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November 29, 2017

Feds Cautious Embrace of AI as ML ‘Arms Race’ Looms

George Leopold


Often on the trailing edge of technology adoption, government agencies are slowly embracing artificial intelligence as a way to thwart constant cyber attacks on federal networks.

Paradoxically, cyber experts note that the rise of AI and machine learning could be turned against defenders as hackers use machine learning to thwart detection models.

According to a study underwritten by IBM (NYSE: IBM), just over half of federal IT managers cited cyber defense as the top AI application, followed by data analytics (45 percent) and risk management (26 percent). The survey released earlier this month by MeriTalk, a public-private partnership that promotes federal IT modernization, also found that about half of U.S. agencies are contemplating AI deployments to counter cyber attacks while 41 percent have a “formal AI cyber strategy in place.”

The problem, the IBM-sponsored study notes, is that agencies spearheading AI deployments are reluctant to be the first to roll out their strategies.

If and when they do, government IT managers are prioritizing automated tools for detecting security breaches or hacking attempts. AI tools are also seen as a better way to anticipate and thwart cyber attacks as more government infrastructure moves to the cloud. Meanwhile, 46 percent of respondents said they are using AI technology in their cyber defense training efforts.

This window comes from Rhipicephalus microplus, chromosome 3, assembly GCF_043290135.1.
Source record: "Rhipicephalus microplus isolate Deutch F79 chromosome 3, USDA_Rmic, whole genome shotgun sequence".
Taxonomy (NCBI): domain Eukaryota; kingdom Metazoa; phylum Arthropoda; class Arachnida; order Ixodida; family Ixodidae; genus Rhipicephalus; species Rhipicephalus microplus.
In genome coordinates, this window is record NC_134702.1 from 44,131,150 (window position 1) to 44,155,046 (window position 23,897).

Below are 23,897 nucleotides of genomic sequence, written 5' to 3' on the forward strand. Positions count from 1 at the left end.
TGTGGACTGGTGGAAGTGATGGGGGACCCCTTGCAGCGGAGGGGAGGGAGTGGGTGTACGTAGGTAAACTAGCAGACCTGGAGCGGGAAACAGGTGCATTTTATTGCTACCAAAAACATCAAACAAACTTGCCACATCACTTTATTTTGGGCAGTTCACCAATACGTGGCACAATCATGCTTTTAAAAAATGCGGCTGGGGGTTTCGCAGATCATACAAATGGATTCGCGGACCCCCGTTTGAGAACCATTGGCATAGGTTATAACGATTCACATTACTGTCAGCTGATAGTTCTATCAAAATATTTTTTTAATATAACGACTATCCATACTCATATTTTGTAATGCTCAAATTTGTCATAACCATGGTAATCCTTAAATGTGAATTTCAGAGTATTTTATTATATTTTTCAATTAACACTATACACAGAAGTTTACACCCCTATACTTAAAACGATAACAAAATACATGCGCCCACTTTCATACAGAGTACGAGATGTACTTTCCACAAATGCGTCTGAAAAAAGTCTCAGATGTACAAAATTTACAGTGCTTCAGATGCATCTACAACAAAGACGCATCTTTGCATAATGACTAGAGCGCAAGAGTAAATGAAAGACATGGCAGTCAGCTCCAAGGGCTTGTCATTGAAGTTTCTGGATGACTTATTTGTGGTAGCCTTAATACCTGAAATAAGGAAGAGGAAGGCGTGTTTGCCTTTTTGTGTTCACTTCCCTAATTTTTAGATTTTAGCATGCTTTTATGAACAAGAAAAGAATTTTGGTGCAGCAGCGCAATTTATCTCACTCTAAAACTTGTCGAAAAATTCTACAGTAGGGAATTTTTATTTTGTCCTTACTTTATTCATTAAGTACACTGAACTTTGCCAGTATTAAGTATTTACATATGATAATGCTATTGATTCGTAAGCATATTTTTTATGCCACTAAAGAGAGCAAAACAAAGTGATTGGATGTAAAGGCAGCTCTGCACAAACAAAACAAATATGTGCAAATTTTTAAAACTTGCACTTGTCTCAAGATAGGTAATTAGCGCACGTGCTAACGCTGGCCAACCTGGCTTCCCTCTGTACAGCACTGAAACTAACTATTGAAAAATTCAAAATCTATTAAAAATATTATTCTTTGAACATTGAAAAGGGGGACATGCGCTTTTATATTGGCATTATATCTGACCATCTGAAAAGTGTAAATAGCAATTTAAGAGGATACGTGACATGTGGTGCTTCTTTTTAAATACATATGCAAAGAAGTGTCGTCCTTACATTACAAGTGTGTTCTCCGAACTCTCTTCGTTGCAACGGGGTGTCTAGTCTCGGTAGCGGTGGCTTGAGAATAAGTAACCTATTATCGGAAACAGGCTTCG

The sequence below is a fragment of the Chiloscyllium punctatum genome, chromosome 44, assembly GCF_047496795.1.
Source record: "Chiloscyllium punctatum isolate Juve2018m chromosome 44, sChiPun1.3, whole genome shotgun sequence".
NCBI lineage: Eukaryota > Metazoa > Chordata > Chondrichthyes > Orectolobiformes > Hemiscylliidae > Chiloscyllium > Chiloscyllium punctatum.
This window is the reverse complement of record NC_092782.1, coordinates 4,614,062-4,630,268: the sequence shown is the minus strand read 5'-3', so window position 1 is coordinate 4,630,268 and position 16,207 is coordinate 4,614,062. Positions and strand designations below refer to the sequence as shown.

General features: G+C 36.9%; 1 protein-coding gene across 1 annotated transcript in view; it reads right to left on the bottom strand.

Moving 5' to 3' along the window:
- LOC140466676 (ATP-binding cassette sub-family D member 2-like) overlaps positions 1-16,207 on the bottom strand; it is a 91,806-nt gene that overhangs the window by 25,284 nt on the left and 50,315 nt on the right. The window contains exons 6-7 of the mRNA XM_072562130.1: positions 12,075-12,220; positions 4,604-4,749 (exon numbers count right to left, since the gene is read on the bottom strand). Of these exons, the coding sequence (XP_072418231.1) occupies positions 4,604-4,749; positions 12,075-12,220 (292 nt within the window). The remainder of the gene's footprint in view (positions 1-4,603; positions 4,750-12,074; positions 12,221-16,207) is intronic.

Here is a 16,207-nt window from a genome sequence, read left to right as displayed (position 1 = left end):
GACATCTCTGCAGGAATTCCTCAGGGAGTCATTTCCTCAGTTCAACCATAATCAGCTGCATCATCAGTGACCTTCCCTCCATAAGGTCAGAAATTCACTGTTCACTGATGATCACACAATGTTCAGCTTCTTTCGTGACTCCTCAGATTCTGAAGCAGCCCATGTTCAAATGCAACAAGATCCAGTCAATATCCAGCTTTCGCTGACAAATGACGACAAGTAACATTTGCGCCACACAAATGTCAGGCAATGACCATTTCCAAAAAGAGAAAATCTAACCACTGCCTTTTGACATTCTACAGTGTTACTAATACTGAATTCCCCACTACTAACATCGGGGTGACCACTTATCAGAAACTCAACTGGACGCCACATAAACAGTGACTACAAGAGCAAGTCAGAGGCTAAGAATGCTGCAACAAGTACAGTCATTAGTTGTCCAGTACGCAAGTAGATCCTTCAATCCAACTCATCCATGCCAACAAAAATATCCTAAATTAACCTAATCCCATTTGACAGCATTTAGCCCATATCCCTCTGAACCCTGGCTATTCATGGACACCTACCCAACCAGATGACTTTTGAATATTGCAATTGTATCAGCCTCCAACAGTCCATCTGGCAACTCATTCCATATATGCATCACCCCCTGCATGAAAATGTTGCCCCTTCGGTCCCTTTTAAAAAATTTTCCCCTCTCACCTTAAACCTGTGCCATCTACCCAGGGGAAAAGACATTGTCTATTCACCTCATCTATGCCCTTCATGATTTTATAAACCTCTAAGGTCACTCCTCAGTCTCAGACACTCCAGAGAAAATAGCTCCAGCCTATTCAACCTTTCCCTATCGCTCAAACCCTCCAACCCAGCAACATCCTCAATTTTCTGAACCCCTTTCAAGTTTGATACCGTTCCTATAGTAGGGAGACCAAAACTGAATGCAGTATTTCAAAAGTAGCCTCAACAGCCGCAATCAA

“We monitor IT trends like AI and data analytics, to provide us with indicators of where the technology marketplace is investing and can expect significant advancements,” Frank Konieczny, the Air Force’s chief technology officer, told surveyors.

Indeed, the Defense Department along with U.S. intelligence agencies is among the first federal agencies to deploy modern IT infrastructure that can take advantage of emerging technologies like AI. For example, the Pentagon launched an AI effort in April called Project Maven aimed at accelerating DoD’s integration of big data and machine learning into its intelligence operations. The first computer vision algorithms focused on parsing full-motion video are scheduled for release by the end of the year, according to Lt. Gen. John Shanahan, DoD’s director of defense intelligence.

Among the other leading AI applications, the study found, are monitoring online activity and deterring insider threats. Automation tools could be used to detect suspicious activity such as the downloading of large data volumes or analyzing suspicious user behavior.

Along with the updated IT infrastructure needed to support AI and machine learning technologies, federal agencies are also waiting for the bureaucracy to produce guidance or policies on AI adoption and usage, the survey notes. Hence, with the exception of accelerated Pentagon AI effort, most federal agencies are reluctant to take the lead in rolling out AI deployments.

“Agencies are informed” about AI, “but anxious,” the survey concludes.

As federal agencies and large enterprises look to enlist AI and machine learning to counter cyber threats, security firms are predicting an “arms race” between defenders and attackers. Cyber security specialist McAfee Labs this week noted the rise of “adversarial machine learning” as hackers increase efforts to disrupt machine-learning models.

Hackers “will certainly employ machine learning themselves to support their attacks, learning from defensive responses, seeking to disrupt detection models, and exploiting newly discovered vulnerabilities faster than defenders can patch them,” the company noted in a threat prediction report release on Wednesday (Nov. 29).

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